Compound Interest

Summer 2020

Mosquito eye

Most people see mosquitoes as a mere nuisance —or worse, a vehicle for disease. But Joelle Frechette, associate professor in the Department of Chemical and Biomolecular Engineering and an affiliate in the Institute for NanoBioTechnology, instead found inspiration in these insects and has devised an elegant strategy for replicating their surprisingly sophisticated visual system.

The mosquito’s compound eye comprises an array of hundreds of individual “microlenses,” which collect a rich visual representation of its surroundings without overloading the mosquito’s simple brain. In contrast, “human eyes get higher-resolution and higher-quality images, but they also need a lot more processing power,” says Frechette. An artificial design that mimics the structure found in mosquitoes could provide robots with an effective and computationally efficient means for seeing the world.

Frechette, along with her former postdoc Donglee Shin and her Johns Hopkins colleague Michael Bevan, professor of chemical and biomolecular engineering, have now developed a system that allows them to manufacture customized compound eyelike assemblies in a stepwise fashion.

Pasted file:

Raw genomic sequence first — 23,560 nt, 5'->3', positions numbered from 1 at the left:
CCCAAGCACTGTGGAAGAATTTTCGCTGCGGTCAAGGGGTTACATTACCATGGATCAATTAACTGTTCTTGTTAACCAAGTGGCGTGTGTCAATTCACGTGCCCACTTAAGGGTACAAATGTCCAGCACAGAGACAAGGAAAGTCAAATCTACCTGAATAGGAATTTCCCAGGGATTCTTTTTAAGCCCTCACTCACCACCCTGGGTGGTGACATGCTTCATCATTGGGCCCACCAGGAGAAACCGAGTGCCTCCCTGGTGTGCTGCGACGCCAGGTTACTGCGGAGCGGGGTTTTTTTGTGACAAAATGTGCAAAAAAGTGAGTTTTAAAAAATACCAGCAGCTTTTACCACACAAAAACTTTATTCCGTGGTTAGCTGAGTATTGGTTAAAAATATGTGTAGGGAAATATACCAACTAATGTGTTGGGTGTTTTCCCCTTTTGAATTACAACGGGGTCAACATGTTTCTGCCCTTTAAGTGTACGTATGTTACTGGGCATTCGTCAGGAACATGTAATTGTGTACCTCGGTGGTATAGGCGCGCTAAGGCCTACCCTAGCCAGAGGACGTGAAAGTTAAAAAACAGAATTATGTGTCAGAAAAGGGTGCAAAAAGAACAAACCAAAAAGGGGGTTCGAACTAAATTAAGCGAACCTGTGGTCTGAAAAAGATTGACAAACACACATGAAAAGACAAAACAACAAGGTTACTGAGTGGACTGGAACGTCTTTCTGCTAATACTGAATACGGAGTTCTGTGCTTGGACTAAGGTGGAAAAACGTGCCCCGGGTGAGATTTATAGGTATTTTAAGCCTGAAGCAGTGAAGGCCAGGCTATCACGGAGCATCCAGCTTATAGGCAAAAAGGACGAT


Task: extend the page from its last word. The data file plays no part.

“We were trying to find simple building blocks,” explains Frechette. A combination of nanoscale particles and tiny liquid droplets ended up fitting that bill. As a first step, the researchers fabricated a device that churns out nanoparticle-encased oil droplets. These were hardened with ultraviolet light, producing microlens equivalents. These were then deposited onto larger oil droplets, where they self-assembled into dense arrays. With a second blast of ultraviolet illumination, the researchers’ artificial compound lens was complete.

The compound lenses produced clear images, with the same broad peripheral vision achieved by insect eyes. By altering the assembly conditions, Frechette and colleagues produced diverse lens designs. These included compact, lens-like domes, as well as structures that were convex on both sides. “These lenses also magnified the image,” notes Frechette. Their compound lenses also proved resistant to fogging, with water droplets on the surface quickly spreading out so that they no longer distorted the view.

Such synthetic lenses could prove useful for medical devices or robots that need to deliver clear images in rugged conditions, and Frechette is exploring strategies for streamlining production. She also has plans for more ambitious designs.

“We have other biomimetic structures in mind that will have better performance in terms of optics but would be more challenging to produce synthetically,” she says.